Does My Dog Need Skincare?Reading Time: 5 minutes
Do Dogs Really Need Skincare?, Cleansing products for canine paws and fur are part of a growing market., Luxury skincare for dogs is a thing. Here’s what to know about dog shampoo and paw care.
My dog’s psychic abilities are rarely more impressive than when he’s about to get a bath. As soon as the thought to give him one occurs to me, he’s already hiding under a table or in his crate, making me feel like some sort of evil water villain. His clairvoyant powers can likely be attributed to dogs’ impressive ability to read physical cues, but also to the fact that bathtime is pretty much always prompted by him having rolled around in something more disgusting than you could ever possibly imagine. The lady is going to torment me again, you can imagine him thinking. On the plus side, I got to roll around in a generously decomposed mouse earlier.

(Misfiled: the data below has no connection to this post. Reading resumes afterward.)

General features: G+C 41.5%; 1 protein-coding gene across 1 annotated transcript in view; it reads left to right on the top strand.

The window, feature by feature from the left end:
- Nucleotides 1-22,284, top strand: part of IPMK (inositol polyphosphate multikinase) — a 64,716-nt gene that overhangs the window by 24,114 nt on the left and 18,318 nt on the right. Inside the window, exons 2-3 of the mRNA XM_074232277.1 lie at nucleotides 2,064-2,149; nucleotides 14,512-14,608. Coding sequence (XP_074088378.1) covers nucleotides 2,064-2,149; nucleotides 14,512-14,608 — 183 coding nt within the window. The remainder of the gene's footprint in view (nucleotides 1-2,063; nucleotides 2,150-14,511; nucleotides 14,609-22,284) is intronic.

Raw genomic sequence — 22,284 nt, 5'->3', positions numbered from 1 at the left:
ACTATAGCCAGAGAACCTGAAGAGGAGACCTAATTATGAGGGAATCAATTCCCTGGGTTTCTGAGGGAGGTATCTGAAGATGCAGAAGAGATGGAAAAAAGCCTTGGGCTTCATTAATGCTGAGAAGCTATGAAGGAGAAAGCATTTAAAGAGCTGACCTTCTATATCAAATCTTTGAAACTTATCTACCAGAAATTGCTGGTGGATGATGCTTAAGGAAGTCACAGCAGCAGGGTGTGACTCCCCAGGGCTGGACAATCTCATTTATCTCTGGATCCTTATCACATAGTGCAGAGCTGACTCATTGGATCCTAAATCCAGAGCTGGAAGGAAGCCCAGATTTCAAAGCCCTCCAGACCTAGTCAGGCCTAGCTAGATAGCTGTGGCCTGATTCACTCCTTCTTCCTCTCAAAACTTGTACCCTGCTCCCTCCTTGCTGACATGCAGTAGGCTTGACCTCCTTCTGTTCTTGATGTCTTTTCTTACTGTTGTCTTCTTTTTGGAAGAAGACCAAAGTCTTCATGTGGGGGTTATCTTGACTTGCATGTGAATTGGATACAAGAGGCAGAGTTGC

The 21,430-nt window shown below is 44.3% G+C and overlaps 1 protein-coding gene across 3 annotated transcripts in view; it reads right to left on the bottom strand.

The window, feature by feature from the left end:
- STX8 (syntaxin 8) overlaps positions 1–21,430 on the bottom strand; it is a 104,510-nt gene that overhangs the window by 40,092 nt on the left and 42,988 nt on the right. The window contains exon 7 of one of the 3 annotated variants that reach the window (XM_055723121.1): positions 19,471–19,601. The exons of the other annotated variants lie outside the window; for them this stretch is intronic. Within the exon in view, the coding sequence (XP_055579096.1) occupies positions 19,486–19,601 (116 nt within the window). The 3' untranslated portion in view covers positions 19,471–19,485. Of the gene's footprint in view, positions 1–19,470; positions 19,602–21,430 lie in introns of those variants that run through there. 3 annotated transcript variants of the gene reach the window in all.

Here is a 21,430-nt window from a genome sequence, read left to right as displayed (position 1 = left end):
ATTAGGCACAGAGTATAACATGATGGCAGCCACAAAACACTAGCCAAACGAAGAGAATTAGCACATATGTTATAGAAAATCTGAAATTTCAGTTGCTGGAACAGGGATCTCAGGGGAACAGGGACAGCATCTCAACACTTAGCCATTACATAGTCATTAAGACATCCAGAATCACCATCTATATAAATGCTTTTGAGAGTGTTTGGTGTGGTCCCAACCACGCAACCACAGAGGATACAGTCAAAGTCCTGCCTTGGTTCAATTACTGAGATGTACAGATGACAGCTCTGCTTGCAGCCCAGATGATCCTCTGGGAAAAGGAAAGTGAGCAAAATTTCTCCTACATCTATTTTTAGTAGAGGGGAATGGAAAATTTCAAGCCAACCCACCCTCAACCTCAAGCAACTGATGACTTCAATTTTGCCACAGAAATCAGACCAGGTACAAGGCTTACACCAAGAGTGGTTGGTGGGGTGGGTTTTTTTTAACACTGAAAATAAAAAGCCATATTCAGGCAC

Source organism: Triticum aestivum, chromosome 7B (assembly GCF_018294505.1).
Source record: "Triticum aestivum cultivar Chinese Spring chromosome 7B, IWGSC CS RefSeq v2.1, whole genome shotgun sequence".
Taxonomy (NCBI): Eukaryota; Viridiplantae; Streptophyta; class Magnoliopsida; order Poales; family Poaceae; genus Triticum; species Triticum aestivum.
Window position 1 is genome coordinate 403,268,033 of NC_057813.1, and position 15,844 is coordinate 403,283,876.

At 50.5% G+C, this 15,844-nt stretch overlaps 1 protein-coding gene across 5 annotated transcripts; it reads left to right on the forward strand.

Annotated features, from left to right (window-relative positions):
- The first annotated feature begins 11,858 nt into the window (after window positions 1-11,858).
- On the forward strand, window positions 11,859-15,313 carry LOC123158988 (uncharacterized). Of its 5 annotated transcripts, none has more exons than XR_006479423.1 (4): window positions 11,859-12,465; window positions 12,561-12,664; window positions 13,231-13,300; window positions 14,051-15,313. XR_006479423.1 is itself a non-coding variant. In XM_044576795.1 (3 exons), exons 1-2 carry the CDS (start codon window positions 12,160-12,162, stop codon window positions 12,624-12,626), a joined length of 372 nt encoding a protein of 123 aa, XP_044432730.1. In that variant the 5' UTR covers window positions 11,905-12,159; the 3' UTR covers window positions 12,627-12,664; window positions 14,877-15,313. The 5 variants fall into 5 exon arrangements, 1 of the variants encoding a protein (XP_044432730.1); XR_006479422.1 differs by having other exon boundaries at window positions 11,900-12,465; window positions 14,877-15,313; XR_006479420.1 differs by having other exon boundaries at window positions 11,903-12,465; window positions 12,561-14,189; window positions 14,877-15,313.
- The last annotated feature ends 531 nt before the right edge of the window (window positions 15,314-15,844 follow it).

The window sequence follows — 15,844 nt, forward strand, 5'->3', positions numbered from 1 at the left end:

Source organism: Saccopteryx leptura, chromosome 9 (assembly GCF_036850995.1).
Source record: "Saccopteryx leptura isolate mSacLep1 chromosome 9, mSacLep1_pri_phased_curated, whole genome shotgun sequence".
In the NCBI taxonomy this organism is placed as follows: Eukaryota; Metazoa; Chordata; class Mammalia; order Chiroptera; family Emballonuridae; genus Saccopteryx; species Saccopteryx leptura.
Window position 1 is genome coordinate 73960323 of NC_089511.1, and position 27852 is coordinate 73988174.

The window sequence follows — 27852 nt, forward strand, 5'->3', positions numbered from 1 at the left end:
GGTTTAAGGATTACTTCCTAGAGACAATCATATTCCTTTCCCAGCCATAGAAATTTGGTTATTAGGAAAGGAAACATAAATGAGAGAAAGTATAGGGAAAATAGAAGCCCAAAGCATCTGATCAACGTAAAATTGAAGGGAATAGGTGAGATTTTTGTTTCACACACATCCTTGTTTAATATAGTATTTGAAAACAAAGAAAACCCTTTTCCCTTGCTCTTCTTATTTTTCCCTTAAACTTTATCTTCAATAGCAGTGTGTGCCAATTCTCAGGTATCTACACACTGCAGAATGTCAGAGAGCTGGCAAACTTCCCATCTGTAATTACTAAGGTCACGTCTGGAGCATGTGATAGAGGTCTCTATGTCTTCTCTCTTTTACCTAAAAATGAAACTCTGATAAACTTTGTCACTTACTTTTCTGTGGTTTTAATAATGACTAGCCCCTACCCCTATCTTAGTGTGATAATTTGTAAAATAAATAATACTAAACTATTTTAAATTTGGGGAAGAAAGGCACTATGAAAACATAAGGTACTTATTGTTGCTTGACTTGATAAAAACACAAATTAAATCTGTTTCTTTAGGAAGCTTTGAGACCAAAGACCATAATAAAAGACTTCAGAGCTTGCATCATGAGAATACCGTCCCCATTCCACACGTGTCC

Suffice it to say he does not have a personal skincare routine that he delights in. Still, there’s a growing market around giving canines moisturized paws and a cleansed glow. Pet owners worldwide spent $4.13 billion on skin- and coat-care products in 2022, a number that is expected to grow by nearly 10 percent in the next decade. You can now find a dog shampoo to fit every skin issue, and every coat texture.
The brand Pride+Groom separates their products by whether your dog has hair (longer and finer) or fur (shorter and denser). There are aromatherapy brands, and products focused on shininess, and specific coat color. Want your dog to smell like your favorite OUAI, Aesop, or Kiehl’s products? Look no further than OUAI, Aesop, and Kiehl’s, each of which offer products formulated specifically for dogs. If yours has sensitive skin, but not so sensitive they need a prescription shampoo, you might seek out Floof, a relative newcomer to the dog skincare scene specializing in gentle ingredients.